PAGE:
After Macrina talked to the librarian about the exit node project in May, the library board of trustees unanimously approved the plan at its June meeting, and the relay was set up (preliminarily as a middle relay) in July.
And just how was that illegal?
DHS spokesman Shawn Neudauer told ProPublica that the agent who reached out to New Hampshire police was simply providing “visibility/situational awareness,” didn’t have any direct contact with the Lebanon police or library, and wasn’t out to charge anybody with anything.
...the protections that Tor offers can be attractive to criminal enterprises or actors and HSI [Homeland Security Investigations] will continue to pursue those individuals who seek to use the anonymizing technology to further their illicit activity.
DHS actions in this case aren’t surprising: we already know that the NSA really, really hates Tor.
It said as much in a top-secret NSA presentation leaked by Edward Snowden and titled “Tor Stinks”.
The fight has just begun
At any rate, this ain’t over yet, the encryption activists have vowed.
YOO @arstechnica DON’T BE DEFEATED, IT’S NOWHERE NEAR OVER!!!! https://t.co/CKiv2katf2
— Alison Macrina (@flexlibris) September 13, 2015
Fleming said that the library board of trustees will vote on whether to turn the service back on at its meeting on Tuesday, 15 September.
Macrina is urging supporters to show up at that meeting.
DHS’s actions actually might be “the best thing that could have happened,” Macrina tweeted, triggering an outpouring of support and interest in the library exit nodes project.
As of Monday morning, a letter of support for the library put up by the Electronic Frontier Foundation (EFF) had been signed by over 3,700 people.
LFP trainings have been set up in three Massachusetts towns and one town in Maine.
Nima Fatemi, the Tor Project member who’s working with the LFP, tweeted that librarians’ interest has been aroused:
More librarians are contacting us to run Tor exit relays in their libraries! This warms our hearts and gives us energy to move forward! <3
— Nima Fatemi (@mrphs) September 10, 2015
Some have suggested that DHS’s interference in the Tor library project proves that Tor works.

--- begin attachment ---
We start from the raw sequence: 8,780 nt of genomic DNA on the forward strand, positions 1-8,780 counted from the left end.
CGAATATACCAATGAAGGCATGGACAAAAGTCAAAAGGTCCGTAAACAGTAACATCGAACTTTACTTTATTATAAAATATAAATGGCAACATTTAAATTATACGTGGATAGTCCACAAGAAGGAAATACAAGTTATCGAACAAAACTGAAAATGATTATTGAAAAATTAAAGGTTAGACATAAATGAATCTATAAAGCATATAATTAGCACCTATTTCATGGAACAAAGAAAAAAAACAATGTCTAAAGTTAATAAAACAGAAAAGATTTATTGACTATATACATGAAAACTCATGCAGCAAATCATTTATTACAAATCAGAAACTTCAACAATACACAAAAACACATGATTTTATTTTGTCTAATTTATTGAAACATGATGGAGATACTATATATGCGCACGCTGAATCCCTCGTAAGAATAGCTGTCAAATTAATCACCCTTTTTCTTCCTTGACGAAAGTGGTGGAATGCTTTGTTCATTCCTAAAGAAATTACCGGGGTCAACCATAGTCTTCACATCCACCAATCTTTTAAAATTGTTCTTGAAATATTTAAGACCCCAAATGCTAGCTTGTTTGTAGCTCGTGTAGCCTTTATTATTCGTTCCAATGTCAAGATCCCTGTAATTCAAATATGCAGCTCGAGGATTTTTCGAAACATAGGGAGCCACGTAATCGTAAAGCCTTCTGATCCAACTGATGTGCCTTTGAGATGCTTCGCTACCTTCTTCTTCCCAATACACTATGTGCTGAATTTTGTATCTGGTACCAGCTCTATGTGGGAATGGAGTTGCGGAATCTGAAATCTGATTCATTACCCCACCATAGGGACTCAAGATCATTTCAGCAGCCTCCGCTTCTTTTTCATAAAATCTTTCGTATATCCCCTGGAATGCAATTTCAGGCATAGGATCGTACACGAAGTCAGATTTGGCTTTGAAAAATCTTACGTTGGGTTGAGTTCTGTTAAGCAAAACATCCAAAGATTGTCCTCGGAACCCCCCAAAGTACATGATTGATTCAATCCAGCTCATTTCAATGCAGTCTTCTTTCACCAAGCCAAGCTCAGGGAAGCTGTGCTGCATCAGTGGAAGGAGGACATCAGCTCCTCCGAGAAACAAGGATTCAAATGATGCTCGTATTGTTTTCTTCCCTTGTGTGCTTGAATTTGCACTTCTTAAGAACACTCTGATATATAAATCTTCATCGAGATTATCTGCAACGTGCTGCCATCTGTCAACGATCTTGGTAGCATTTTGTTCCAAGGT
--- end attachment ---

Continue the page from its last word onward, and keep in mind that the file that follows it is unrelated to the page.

After all, why else would surveillance agencies be so eager to abort its widespread adoption if it didn’t actually do what it’s designed to do: i.e., help you maintain your anonymity while browsing?
Image of chopped onion courtesy of Shutterstock.
10 comments on “Public library shelves plans to become part of Tor”
Why do you feel that “racial and ethnic minorities” need private browsing more than any other person would? I could see the ethnic part of that, as it might relate to religious beliefs and thus possible persecution, but race?
And if you have a valid answer for my first question, here’s another one: Would that special need for private browsing then apply to “white folks” in parts of the world where they are in the minority?
I have been the network administrator for a public library in the US for 25 years and have seen many changes in library service regarding the Internet. Public libraries are required to have a filter under the Child Internet Protection Act if they want to receive federal funding for digital technology. Some libraries opt out and allow all content, some have a few computers that are unfiltered; the community I work in is rather conservative and we decided to use a filter on all our computers, which by the way can be circumvented by determined patrons (the public). No content filter is infallible. Most libraries use programs that reset the computer after a patron logs off, at which time the computer reboots. We use Deep Freeze for resetting the hard drive; there are other programs that do this as well. I have never really tested Deep Freeze to see how well it works (I usually have more important issues to deal with). I have wondered how much information could be retrieved from out public computers, but we have never had an incident where the government requested information. There is a data trail when patrons use the computers, to some extent; they use there name and patron number to log in, though we offer guest passes that require some form of ID. A few patrons know how to bypass the login process, but we are able to determine if the process has been bypassed. Patrons can be categorized in three tech knowledge groups: clueless, average and savvy. I have seen them do such dumb things, I’m appalled. They leave flash drives in the computers, leave personal accounts open without logging off. I often wonder when I will have to deal with some privacy related issue. We provide public wifi with the warning that it is NOT secure, as if that would stop them from sending personal information. One interesting point is that patrons tend to use the same specific computers everyday, and I often think that if someone wanted a particular person’s information they could insert a USB keylogger at the keyboard connection. If I think about it, the possibilities are nightmarish. One more point, I offer classes at the library in computer security and I’m lucky if one (1) person attends.